Does this mean that we are culturally violent and aggressive while Scandinavians are calm, artistic and creative?! I have to say, watching both videos, I'd much rather have been a Danish child, conkers never did anything for me as a game and I always thought it a shame to destroy such beautiful and shiny little things. Have a look at these too!


I often find it hard to capture the exact shade of Amaia's eyes. In photos they often look a simple dark brown but that is far from the truth. They are pale and yet warm, like caramel chestnuts mottled with the palest green specks. She can even look almost teddy-bear orange at times. In any case their most striking quality is their pale warmth. Beautiful.

Friday, October 26, 2012

Final Gaggia update (for this week anyway)

It returned on schedule (Weds at 5.33pm - not bad - they'd estimated 5.29pm!) First thing to note was that they'd managed to bend the bar on the top. Given it is merely decorative, worse things happen...

On top of my well packed machine was a note of the repairs that had been carried out. It stated that it had been descaled yet again (as if I care - it could probably function ten years in this soft-water area without needing descaling but again worse things happen...) It also mentioned that the damage it had sustained to the steamer in transit last time had been fully repaired and they had uploaded photographic evidence of it working to their system! Now there's an interesting piece of fantasy if you compare it to the reality of my experience in my original posting. So they claim it was working when they shipped it back to me but somehow in transit (inside bubble wrap, inside polystyrene, inside straw, inside a box) knocking it somehow caused the water pipe to disconnect from the espresso outlet and reconnect as if by magic to the internal steamer rod! Now that would be impressive!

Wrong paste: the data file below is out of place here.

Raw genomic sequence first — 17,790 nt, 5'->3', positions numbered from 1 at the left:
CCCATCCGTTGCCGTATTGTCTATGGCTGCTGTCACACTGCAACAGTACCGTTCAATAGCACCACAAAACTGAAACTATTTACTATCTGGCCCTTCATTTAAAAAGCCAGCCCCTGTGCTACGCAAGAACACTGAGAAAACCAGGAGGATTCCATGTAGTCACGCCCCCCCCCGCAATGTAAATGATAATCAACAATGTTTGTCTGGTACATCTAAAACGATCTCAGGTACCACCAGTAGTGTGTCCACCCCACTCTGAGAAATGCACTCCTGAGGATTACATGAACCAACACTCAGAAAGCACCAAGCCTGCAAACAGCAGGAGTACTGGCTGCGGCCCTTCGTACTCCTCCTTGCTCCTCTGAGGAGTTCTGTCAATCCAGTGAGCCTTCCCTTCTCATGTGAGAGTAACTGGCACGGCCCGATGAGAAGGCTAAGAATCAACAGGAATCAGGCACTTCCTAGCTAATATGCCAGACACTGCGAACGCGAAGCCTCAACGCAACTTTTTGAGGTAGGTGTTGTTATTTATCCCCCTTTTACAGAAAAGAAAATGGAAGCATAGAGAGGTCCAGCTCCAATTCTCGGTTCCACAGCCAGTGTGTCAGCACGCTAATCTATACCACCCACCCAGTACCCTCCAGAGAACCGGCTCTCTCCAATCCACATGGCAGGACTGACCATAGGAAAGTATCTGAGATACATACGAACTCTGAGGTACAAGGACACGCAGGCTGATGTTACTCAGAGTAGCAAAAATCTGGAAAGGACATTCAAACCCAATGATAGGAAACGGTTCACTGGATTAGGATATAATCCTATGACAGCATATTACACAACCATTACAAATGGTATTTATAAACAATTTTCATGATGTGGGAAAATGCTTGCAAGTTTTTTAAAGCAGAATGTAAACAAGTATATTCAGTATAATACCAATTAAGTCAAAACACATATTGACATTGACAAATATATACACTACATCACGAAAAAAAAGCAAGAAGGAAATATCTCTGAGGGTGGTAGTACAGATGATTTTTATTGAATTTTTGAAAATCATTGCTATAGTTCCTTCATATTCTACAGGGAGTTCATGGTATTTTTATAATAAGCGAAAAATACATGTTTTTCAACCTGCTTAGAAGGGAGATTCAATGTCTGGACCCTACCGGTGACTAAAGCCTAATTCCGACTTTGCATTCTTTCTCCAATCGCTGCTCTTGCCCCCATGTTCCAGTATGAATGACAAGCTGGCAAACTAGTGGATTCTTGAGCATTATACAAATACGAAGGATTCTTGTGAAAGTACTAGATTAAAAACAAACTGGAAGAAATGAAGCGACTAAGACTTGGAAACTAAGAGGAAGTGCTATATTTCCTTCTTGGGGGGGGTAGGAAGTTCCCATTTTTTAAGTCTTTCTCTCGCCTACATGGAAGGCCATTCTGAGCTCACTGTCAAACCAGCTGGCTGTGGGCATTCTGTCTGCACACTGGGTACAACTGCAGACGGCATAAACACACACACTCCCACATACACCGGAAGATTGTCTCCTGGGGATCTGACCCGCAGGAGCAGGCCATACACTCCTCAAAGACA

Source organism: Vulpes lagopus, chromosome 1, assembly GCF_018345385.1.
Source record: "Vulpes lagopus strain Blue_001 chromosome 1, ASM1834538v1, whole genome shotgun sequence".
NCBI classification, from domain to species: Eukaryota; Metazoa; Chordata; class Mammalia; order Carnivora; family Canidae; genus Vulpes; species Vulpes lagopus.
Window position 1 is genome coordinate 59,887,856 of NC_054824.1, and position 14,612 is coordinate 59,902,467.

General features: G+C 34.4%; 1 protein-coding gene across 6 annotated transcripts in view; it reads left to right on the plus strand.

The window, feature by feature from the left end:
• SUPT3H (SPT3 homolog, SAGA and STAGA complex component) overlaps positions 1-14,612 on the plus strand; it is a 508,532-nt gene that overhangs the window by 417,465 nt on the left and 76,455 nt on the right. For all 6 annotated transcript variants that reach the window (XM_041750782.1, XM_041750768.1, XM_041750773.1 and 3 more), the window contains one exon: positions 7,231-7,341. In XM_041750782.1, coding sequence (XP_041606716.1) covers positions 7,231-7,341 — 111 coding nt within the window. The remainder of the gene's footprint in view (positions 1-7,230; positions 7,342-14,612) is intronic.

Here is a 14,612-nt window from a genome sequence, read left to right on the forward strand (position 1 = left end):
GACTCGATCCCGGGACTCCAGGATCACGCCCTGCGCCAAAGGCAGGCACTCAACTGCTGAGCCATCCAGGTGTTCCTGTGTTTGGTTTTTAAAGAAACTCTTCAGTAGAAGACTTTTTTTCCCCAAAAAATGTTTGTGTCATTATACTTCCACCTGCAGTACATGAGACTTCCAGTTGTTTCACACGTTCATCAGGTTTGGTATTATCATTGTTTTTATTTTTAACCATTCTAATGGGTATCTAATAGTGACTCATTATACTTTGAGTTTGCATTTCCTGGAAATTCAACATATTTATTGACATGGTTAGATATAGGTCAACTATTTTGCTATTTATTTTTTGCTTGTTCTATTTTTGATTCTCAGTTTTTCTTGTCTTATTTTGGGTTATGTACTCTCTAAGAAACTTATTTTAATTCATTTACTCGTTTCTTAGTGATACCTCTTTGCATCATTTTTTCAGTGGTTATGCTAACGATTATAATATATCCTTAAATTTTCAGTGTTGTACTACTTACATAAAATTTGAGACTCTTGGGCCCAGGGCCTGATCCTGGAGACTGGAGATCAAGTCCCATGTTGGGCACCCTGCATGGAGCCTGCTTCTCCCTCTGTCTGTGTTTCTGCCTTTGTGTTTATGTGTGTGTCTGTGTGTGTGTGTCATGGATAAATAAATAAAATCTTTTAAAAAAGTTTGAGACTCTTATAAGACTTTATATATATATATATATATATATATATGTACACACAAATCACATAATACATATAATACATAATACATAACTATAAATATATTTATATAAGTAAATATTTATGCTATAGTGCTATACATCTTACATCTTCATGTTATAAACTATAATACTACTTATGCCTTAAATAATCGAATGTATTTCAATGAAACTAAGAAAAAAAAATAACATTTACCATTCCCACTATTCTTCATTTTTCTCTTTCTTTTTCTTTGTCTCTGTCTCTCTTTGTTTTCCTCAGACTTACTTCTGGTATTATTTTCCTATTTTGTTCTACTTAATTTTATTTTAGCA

Anyway, we have so far managed to make two espressos and one cappuccino with all water coming out of all of the correct outlets so for now I will not complain.

Too simplistic by far

I see the Tories are back in their wee simplistic version of the universe once again. It'll end up in the same state as their child benefit chaos.

Thomas and I are obviously not the Tory idea of working class eternal spongers, they are intending to target. We are both directors of our own company. I have a five year uni degree, he has an eleven year one. I had five kids because I could afford them. But imagine tomorrow if we couldn't make the money we need any more... Suddenly we'd be unemployed with five kids but not eligible for benefits despite paying taxes, occasionally at the high end of the tax spectrum. Also they simplistically think of family back in 60s terms. I mean - I have five kids so would only be eligible for benefits for Marcel and Charlotte, but Thomas actually only has two kids, although he is financially responsible for three who aren't his. Would he get benefits for his kids, despite their being my numbers four and five, or would he be doubly penalized - made to pay for mine and not eligible for benefits for his own?